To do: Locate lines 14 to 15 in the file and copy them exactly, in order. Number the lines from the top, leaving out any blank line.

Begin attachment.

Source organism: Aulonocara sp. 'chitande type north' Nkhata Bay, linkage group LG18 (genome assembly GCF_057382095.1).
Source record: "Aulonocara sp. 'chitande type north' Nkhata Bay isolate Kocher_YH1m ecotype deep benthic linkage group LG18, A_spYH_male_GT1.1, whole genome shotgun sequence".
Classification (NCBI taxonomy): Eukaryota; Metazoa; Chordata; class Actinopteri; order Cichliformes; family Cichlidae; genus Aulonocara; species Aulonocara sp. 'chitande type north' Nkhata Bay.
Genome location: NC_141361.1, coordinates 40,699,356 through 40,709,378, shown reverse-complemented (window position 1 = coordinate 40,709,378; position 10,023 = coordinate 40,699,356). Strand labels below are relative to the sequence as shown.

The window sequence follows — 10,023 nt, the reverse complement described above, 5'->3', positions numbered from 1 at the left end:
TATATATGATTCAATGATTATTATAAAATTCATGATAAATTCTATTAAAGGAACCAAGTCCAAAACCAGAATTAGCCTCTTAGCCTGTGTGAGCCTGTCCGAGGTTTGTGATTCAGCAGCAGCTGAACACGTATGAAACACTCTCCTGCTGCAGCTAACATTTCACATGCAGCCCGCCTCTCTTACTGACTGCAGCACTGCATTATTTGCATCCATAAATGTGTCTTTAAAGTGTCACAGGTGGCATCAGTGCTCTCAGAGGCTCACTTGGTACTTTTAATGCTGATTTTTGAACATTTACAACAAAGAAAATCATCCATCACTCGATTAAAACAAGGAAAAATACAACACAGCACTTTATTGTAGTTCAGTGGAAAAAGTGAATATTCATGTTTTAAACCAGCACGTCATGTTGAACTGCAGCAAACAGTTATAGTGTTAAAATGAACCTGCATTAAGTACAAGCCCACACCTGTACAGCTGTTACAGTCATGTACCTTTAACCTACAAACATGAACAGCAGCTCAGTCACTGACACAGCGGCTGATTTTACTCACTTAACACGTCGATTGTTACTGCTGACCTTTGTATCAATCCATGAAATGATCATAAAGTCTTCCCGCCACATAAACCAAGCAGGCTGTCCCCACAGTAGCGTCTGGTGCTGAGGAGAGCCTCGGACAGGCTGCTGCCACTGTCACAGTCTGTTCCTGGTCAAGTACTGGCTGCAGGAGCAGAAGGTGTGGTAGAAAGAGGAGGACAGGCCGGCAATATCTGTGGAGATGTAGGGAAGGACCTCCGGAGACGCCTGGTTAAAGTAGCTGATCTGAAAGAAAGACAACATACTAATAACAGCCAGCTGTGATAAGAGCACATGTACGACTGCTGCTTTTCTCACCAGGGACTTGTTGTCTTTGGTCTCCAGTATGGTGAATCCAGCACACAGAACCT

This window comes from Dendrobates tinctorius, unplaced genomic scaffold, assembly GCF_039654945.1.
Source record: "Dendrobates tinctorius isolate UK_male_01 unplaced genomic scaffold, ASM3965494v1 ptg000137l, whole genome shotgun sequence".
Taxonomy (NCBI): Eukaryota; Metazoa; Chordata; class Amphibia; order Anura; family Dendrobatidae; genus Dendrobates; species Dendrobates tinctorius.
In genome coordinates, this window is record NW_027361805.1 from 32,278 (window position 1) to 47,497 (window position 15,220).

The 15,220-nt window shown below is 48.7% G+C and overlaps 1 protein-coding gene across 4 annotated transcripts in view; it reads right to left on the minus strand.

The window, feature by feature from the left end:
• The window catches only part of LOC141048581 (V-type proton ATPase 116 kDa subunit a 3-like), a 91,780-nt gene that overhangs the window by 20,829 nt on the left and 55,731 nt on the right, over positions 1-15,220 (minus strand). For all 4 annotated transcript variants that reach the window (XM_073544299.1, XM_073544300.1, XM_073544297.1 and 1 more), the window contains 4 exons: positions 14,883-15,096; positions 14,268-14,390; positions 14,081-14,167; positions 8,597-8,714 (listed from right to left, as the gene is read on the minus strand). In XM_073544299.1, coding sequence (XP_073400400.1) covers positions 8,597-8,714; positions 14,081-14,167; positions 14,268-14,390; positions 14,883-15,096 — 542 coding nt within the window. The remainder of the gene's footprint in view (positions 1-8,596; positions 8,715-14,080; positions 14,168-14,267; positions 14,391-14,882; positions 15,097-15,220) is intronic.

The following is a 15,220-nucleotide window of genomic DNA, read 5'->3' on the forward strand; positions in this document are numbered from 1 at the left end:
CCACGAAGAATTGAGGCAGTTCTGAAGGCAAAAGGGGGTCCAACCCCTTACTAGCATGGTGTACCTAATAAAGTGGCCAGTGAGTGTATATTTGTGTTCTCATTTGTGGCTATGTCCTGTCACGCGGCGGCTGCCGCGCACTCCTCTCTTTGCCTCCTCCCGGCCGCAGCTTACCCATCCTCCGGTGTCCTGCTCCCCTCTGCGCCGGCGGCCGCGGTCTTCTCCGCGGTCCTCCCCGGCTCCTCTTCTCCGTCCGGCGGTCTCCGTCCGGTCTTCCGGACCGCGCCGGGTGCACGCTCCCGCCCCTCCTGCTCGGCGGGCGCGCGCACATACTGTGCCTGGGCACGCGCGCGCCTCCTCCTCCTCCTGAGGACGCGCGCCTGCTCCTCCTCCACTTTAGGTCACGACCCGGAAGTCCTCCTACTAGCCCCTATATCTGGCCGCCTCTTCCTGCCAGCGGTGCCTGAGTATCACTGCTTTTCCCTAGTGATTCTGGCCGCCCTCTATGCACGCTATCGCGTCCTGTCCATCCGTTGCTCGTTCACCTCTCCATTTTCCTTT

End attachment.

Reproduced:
The following is a 15,220-nucleotide window of genomic DNA, read 5'->3' on the forward strand; positions in this document are numbered from 1 at the left end:
CCACGAAGAATTGAGGCAGTTCTGAAGGCAAAAGGGGGTCCAACCCCTTACTAGCATGGTGTACCTAATAAAGTGGCCAGTGAGTGTATATTTGTGTTCTCATTTGTGGCTATGTCCTGTCACGCGGCGGCTGCCGCGCACTCCTCTCTTTGCCTCCTCCCGGCCGCAGCTTACCCATCCTCCGGTGTCCTGCTCCCCTCTGCGCCGGCGGCCGCGGTCTTCTCCGCGGTCCTCCCCGGCTCCTCTTCTCCGTCCGGCGGTCTCCGTCCGGTCTTCCGGACCGCGCCGGGTGCACGCTCCCGCCCCTCCTGCTCGGCGGGCGCGCGCACATACTGTGCCTGGGCACGCGCGCGCCTCCTCCTCCTCCTGAGGACGCGCGCCTGCTCCTCCTCCACTTTAGGTCACGACCCGGAAGTCCTCCTACTAGCCCCTATATCTGGCCGCCTCTTCCTGCCAGCGGTGCCTGAGTATCACTGCTTTTCCCTAGTGATTCTGGCCGCCCTCTATGCACGCTATCGCGTCCTGTCCATCCGTTGCTCGTTCACCTCTCCATTTTCCTTT